Everything Else is Child's Play
July 26, 2019 7:58 AM   Subscribe

Take an $8800, NASA-approved interface glove (GECO) running on $250,000 worth of computer hardware, then replicate the performance in a consumer-grade toy with parts costing less than $26 (commercial). The twist? “We had about nine months to get it done,” Chris Gentile, one of the engineers behind Mattel’s fondly-remembered (clip from The Wizard) but ineffectual Power Glove (playing Mike Tyson's Punch-Out!), tells mental_floss. An Oral History of Nintendo's Power Glove (2017) Another video: the gaming historian spends a half hour to tell the story.
posted by filthy light thief (16 comments total) 12 users marked this as a favorite
For more details on the NASA-approved Glove-Enabled Computer Operations (GECO), here's a 30 page PDF, from the NASA Technical Reports Server, documenting GECO in 2013.
posted by filthy light thief at 8:08 AM on July 26, 2019 [2 favorites]

So I'm reading that oral history, thinking, "Wow, I had no idea that VR was even a thing people were talking about while I was playing E.T. and Yar's Revenge on my neighbor's Atari, tech was way farther along than I realized," then I get to this line:

Once we were running, I designed an ultrasonic tracking device so we knew where the glove was in five dimensions.

posted by solotoro at 8:43 AM on July 26, 2019 [3 favorites]

Up-down, left-right, forward-back, moon-house, Jupiter-Mars.
posted by Huffy Puffy at 8:49 AM on July 26, 2019 [7 favorites]

Six quantities are required to define the position and orientation of an object in three-dimensional space. Three for X, Y, and Z position, one for left-right heading, one for up-down altitude, and one for left-right roll. The power glove would not have been able to report altitude with only two transmitters on the glove.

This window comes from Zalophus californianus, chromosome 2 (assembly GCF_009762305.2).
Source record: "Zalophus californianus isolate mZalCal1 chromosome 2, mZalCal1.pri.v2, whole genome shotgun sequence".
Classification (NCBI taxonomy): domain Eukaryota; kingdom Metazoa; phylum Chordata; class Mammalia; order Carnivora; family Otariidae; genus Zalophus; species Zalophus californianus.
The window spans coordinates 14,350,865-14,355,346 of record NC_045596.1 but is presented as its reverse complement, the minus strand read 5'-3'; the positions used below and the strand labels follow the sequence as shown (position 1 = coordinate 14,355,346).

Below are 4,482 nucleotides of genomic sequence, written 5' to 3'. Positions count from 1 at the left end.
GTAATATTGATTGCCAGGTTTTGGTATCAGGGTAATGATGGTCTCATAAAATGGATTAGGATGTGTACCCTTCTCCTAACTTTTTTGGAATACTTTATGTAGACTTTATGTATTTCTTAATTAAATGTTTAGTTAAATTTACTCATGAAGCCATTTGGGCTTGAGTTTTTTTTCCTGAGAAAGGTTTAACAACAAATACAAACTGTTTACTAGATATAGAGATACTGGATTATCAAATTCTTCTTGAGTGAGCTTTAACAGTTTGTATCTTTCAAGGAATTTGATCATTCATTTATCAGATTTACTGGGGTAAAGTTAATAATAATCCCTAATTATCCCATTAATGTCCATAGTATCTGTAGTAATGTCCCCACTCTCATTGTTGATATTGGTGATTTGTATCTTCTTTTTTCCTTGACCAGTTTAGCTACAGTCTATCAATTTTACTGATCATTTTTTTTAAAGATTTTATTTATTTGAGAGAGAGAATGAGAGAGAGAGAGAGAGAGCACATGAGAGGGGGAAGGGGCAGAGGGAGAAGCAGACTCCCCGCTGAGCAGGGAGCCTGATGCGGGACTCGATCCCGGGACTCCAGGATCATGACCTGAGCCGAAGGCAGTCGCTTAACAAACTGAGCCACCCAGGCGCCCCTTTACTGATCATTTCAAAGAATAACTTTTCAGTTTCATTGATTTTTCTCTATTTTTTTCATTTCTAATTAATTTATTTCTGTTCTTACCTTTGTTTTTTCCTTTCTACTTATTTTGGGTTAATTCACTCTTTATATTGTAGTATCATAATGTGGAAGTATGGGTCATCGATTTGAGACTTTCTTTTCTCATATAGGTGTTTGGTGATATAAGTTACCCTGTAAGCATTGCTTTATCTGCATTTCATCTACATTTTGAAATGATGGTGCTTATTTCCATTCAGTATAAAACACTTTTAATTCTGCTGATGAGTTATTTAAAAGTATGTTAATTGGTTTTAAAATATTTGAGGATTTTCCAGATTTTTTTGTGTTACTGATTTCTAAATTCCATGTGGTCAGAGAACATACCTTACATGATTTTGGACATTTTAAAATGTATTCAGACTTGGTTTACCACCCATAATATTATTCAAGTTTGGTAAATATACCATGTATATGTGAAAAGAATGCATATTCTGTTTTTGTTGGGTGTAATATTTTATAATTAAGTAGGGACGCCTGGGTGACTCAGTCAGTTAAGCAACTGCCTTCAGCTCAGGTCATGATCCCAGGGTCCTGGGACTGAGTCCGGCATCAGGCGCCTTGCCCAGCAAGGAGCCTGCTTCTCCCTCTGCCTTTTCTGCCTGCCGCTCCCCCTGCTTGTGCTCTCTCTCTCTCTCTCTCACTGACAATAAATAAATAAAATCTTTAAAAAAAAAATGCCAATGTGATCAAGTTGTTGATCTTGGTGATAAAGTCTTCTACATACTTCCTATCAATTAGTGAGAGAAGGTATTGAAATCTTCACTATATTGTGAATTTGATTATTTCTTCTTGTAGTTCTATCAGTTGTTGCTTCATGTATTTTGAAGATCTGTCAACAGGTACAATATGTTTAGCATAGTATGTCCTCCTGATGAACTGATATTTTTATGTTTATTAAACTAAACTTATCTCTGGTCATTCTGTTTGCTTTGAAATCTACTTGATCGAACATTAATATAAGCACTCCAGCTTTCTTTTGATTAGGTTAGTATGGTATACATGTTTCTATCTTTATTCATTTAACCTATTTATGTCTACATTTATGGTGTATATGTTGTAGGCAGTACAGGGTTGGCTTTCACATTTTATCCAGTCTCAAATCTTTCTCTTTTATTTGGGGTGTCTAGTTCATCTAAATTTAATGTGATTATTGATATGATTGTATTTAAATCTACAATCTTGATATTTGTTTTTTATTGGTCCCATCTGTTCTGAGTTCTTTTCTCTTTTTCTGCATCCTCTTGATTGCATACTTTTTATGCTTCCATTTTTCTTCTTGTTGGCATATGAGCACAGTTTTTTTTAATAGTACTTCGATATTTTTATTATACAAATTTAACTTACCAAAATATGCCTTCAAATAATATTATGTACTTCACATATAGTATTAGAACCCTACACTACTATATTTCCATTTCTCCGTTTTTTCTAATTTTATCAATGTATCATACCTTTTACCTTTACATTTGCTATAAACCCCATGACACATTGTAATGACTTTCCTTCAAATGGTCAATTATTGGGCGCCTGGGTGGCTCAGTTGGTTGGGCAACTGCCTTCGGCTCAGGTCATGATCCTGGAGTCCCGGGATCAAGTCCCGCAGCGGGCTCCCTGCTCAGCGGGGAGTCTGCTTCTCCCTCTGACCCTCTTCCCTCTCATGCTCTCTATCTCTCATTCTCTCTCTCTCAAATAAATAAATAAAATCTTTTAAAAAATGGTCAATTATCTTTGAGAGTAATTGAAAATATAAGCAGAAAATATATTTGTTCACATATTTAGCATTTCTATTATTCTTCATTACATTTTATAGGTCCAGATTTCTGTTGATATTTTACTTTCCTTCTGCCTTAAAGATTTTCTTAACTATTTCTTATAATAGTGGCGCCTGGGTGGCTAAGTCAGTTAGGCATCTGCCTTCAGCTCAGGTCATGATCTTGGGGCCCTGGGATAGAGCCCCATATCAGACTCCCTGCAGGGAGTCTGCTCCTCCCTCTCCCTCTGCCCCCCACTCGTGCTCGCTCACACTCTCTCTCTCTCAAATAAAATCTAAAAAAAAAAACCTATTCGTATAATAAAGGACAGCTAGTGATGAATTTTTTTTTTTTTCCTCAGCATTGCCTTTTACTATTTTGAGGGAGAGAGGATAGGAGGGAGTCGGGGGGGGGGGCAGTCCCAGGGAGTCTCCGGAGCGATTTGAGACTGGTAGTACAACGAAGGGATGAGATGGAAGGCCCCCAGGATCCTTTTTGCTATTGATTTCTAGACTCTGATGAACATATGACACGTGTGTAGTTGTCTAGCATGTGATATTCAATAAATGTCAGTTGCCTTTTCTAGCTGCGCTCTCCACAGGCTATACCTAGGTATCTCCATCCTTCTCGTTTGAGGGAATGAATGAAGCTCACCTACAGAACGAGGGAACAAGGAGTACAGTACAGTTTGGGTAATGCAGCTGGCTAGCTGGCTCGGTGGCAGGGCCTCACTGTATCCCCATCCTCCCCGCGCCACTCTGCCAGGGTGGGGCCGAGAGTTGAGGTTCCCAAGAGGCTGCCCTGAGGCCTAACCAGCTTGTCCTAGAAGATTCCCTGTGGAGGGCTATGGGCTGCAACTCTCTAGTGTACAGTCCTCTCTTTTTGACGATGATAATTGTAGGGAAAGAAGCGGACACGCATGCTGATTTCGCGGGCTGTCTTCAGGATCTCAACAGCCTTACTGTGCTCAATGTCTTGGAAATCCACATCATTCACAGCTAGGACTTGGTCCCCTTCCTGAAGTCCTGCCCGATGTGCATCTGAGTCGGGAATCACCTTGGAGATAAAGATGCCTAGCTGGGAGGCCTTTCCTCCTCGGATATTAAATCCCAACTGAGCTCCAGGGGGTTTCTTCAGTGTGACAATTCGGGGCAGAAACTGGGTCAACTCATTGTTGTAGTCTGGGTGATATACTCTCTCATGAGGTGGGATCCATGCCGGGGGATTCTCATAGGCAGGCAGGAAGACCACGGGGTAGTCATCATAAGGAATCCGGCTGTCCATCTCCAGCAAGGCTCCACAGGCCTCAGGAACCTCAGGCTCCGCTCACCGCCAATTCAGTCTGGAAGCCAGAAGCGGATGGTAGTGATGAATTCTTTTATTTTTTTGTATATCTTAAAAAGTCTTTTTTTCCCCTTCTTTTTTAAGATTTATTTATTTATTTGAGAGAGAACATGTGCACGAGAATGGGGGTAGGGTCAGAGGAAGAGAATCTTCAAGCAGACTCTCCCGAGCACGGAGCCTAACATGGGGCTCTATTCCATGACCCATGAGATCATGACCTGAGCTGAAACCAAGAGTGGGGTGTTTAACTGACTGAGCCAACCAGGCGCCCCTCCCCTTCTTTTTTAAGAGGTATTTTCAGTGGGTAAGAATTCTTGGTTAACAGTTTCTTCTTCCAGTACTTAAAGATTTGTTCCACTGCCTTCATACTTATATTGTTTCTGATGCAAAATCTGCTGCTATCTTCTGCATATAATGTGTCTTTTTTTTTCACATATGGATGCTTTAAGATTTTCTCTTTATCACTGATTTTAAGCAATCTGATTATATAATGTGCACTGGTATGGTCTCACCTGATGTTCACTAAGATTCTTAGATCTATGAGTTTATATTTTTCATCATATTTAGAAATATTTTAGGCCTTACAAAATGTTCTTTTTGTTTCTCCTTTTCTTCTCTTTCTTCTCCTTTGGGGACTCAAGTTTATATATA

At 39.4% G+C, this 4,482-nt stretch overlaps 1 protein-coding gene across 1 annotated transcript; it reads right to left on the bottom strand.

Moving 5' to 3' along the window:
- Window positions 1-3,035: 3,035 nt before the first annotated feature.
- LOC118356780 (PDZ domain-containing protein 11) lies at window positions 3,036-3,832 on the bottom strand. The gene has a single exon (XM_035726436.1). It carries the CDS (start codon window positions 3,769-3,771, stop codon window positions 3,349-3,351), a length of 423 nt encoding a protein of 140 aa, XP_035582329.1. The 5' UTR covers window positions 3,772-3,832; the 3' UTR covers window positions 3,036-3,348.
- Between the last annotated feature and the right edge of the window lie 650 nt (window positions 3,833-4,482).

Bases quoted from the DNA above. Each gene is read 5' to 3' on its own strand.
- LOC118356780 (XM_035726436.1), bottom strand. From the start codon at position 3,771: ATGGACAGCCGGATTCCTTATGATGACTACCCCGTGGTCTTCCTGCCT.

posted by Hatashran at 9:27 AM on July 26, 2019 [10 favorites]

That sixth dimension is where the remaining 258,774 dollars went.
posted by nikaspark at 9:46 AM on July 26, 2019 [3 favorites]

I was amazed when my parents bought one of these for me. We weren't well off by any definition, but they must have scrimped and saved and laid away to put it under the Christmas tree. I remember it worked pretty well for one game we rented, a simple "grab a ball and throw it" version of arkanoid, maybe?

It was garbage for just about everything else, though. I tried it with Super Mario Bros. like the manual said. You were supposed to hold your hand flat and tilt it to move Mario left and right, then move up quickly to jump. What it actually did was make Mario run to the right no matter what, to his death, occasionally acknowledging your input with a lagged, ill-timed jump.

Then after a few minutes my shoulder started hurting and I switched back to a controller. I'm sure I sold it in the mid 90s for $5 at a yard sale.
posted by skullhead at 10:04 AM on July 26, 2019

one game we rented, a simple "grab a ball and throw it" version of arkanoid

Super Glove Ball, the only game designed with the Power Glove in mind.
posted by Servo5678 at 10:15 AM on July 26, 2019 [4 favorites]

This was one of the few gimmicky controllers of the time that I never actually tried. I did use the Turbo Touch 360 that was sort of a proto-Steam Controller, as well as all the different light guns.

In retrospect, it's interesting how the Power Glove anticipated both the positives and negatives of the later, far more successful Wiimote.
posted by tobascodagama at 10:19 AM on July 26, 2019 [1 favorite]